Very few people who make racist remarks are evil. Many — myself included — have said such things in moments of anger or out of pure ignorance. That does not absolve them of the statements they make, but it does not make them fully culpable for their actions either. We all say things we regret and we all must take responsibility for our own actions.

Racism is the scourge that will consistently and constantly rear its ugly head in the nation of Canada. A country as diverse as ours — not just ethnically, but linguistically and religiously — will have incidents which divide the country. Conflict remains inevitable.

If we are ever to successfully stop racism in this Canada, we must come to the realization that a large majority of us are in some way racist. It may be a snide comment, a joke between friends or a subconscious desire to discriminate against an unfamiliar person. Many people, if not all, experience these feelings at some point. Some repress it and some give into what they see as a socially acceptable practice.

By saying that Canadians need to acknowledge that racism still exists, I am not saying that racism will disappear overnight. No one should be naive enough to believe that. By acknowledging that racism exists in this country we can at least begin to have a conversation on how to eliminate it. The current methods of education and the general apathy towards acknowledging racism means that we are not as accepting as we should be.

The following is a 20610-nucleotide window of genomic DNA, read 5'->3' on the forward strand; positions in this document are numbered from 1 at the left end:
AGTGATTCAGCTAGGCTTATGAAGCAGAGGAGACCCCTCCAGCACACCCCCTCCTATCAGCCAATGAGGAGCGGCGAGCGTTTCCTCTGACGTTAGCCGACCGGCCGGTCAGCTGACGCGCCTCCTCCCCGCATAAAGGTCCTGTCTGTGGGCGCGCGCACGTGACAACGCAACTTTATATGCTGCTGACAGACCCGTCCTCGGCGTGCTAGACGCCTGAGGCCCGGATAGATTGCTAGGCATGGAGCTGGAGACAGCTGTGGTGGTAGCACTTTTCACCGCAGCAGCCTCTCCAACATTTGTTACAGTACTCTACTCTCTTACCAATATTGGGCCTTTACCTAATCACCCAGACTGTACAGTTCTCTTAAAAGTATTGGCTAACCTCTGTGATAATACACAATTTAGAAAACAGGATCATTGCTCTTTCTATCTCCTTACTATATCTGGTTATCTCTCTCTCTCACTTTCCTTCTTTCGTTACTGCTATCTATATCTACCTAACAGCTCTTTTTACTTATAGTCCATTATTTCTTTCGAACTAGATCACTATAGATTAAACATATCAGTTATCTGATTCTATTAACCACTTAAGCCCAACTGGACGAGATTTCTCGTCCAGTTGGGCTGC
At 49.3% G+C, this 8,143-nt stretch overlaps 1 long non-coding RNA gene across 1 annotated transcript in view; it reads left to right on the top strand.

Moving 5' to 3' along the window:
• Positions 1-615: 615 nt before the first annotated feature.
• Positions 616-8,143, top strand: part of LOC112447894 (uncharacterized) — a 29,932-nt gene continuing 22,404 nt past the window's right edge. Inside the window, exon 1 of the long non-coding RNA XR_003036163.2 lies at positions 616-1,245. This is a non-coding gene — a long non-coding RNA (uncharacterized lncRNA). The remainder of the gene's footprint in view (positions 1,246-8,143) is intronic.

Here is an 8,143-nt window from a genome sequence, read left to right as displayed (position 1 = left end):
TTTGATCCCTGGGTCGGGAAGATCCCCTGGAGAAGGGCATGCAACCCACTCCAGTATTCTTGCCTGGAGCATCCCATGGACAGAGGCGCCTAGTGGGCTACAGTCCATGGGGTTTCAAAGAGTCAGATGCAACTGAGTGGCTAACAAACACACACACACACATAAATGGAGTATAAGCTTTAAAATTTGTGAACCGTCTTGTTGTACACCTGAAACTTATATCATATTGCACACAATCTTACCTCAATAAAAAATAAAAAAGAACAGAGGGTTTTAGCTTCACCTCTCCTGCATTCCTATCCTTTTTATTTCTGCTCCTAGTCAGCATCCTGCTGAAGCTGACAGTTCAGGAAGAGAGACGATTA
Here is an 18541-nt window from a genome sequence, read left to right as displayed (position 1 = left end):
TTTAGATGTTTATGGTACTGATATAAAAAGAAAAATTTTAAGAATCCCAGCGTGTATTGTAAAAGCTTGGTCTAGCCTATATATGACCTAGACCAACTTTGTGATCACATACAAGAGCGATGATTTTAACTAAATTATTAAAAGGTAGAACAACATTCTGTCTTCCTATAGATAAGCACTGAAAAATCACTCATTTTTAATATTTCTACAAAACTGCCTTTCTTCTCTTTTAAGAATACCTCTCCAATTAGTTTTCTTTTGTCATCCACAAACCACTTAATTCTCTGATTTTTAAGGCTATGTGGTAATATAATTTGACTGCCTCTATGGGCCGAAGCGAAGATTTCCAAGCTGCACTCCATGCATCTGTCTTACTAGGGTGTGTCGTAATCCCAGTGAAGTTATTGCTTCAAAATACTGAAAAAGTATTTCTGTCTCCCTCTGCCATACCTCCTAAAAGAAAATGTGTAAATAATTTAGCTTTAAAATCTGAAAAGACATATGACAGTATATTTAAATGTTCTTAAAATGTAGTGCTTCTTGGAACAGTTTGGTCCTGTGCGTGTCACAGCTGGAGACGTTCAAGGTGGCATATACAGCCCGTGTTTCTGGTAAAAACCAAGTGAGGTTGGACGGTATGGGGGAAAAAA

Canada is a modern nation in a modern world. We describe ourselves as a multicultural country and in policy alone we reflect that. In practice, social interactions prove that this couldn’t be farther from the truth. If we want to call ourselves a nation of equality and multiculturalism we need to start acting like it.

  • h.

    I was born and raised in Canada by immigrant parents and I’m now 21. I’ve lived throughout Ontario as well as Saskatchewan, and till this day I have never faced racism. And I’m Muslim, too! I think that says a lot about Canada’s embrace of multiculture. Racism will never be completely eradicated from anywhere, since there will always be ignorant people and superiority complexes, but I’m proud to say that I have never faced racism here, not even as a kid in school. It’s possible I may face racism in the future, but I still I don’t think racism is big problem here. I absolutely love Canada and there’s no place in the world like it.

    • disqus_Tzx2ALN3U0

      Happy to have you here brother/sister :)

    • ghanderman